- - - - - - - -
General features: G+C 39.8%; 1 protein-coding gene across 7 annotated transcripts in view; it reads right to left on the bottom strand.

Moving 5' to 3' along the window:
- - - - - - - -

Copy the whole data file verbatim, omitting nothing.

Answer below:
General features: G+C 39.8%; 1 protein-coding gene across 7 annotated transcripts in view; it reads right to left on the bottom strand.

Moving 5' to 3' along the window: